Eight years ago, Coco came to us as a mystery. Up until her birth, her adoption was closed. Before we met all 5 lbs 7 oz of her, we only knew she was part Hispanic, part Native American, and part Caucasian.
She was born about a week after her due date with dry, wrinkled, peeling skin. That’s when we started using Aveeno baby products: gentle, fragrance-free, with effective ingredients.
Eventually, her outer layer of skin peeled off, but her skin conditions persisted. Around 2-4 months she came down with Infant Eczema, Atopic Dermatitis.
Since we didn’t know much about her family history of allergies, eczema, or asthma, we experimented until we found a routine that seemed to keep her symptoms in check.
Her nails had to be trimmed short, especially when she was too little to understand the damage scratching could cause. Her baths needed to be warm, never hot, and we stopped bathing her every day.
Over the years she’s had fewer and less extreme flare-ups. We learned that the heat of Arizona summers could cause an outburst, but since we moved to Utah, we also became familiar with winter rash. Now we apply Eczema Therapy Moisturizing Cream at least once or twice daily and always immediately after a bath when her skin is still moist.
Luckily, we were also introduced to a convenient routine of oatmeal baths with Aveeno Soothing Bath Treatment, Hydrocortisone Anti-Inch Cream, and richer Eczema Therapy Itch Relief Balm for behind her knees, elbows, and under her chin. It’s no wonder Aveeno is the #1 dermatologist recommended over-the-counter eczema moisturizer brand in the US.
The rest of the family also benefits from Coco’s Eczema awareness. Since we became disciplined about lotioning Coco regularly, the rest of the family adopted the habit with Aveeno Daily Moisturizing Lotion as well.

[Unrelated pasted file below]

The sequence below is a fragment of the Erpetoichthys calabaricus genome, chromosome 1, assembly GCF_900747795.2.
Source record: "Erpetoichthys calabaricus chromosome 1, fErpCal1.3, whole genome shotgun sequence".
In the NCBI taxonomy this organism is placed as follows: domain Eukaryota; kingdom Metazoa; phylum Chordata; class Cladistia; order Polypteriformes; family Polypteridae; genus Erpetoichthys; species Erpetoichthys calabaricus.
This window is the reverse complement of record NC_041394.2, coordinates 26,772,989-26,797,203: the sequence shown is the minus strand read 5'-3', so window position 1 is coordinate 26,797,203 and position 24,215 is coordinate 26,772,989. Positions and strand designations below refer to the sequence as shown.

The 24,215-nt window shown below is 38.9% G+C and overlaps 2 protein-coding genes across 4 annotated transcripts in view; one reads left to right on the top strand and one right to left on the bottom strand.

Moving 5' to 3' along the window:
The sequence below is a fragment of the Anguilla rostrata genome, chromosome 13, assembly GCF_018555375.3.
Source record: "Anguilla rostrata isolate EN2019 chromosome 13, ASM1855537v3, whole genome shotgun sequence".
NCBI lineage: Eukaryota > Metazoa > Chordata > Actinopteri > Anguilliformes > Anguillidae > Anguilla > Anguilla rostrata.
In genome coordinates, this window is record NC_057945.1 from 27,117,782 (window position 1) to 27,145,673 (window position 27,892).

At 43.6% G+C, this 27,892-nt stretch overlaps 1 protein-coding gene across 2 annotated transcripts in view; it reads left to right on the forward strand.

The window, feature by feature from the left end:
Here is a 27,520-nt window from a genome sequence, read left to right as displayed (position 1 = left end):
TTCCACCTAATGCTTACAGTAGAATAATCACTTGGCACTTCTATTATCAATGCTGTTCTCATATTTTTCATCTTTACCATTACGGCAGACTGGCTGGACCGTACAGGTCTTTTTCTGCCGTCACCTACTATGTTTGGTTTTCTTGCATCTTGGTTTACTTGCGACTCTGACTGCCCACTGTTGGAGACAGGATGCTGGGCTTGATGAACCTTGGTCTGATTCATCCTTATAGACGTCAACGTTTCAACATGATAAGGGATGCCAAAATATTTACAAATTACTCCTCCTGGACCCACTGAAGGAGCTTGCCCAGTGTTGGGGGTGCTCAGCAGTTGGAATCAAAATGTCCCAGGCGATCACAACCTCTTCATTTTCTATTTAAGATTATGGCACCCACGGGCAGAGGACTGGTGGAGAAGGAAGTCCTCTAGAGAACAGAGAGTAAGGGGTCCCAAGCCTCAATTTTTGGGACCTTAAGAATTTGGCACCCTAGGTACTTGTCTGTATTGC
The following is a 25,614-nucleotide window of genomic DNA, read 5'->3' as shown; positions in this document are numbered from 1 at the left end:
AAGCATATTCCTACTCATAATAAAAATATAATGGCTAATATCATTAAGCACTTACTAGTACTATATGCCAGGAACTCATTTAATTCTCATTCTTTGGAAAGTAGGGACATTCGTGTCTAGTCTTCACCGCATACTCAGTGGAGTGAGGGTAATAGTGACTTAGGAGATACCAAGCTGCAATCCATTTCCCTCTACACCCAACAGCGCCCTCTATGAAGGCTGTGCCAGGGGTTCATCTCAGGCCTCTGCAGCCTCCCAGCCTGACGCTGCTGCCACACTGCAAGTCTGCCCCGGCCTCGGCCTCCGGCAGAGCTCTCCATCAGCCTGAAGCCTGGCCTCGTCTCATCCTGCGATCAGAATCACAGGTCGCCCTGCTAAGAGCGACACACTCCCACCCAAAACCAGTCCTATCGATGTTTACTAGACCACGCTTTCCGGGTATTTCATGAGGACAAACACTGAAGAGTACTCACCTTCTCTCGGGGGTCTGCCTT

Lotioning the family after baths and before bed has become a ritual we all look forward to. Because snuggles are even more decadent with silky, soft skin.
This post is sponsored by Aveeno
Nada Manley says
I love Aveeno and have been using it since I was a girl. My dad would bring home packets of the oatmeal bath home from the office, and it was so good at soothing everything!
She is beautiful, and this is a great post, except for one thing.
“part Hispanic, part Native American, and part Caucasian”
How do you define “Hispanic”? South European people (like the Spanish) are Caucasian, Native South American people are Native American. What do you think there is more in Hispanic people that makes it necessary for you to mention it?
Her grandmother is half Mexican, half Native American. This is how her family described themselves, so it’s the description we adopted for her. We’ve spent some time researching her ancestors from each region, and we have been inspired by their individual stories. The semantics may not be correct, but I believe that she should honor and learn from each group that she descended from. It’s a beautiful heritage that she can be proud of. And really the only reason I mention it is to highlight that she has completely different genetics than me or my husband or other three children, and I had no experience dealing with it.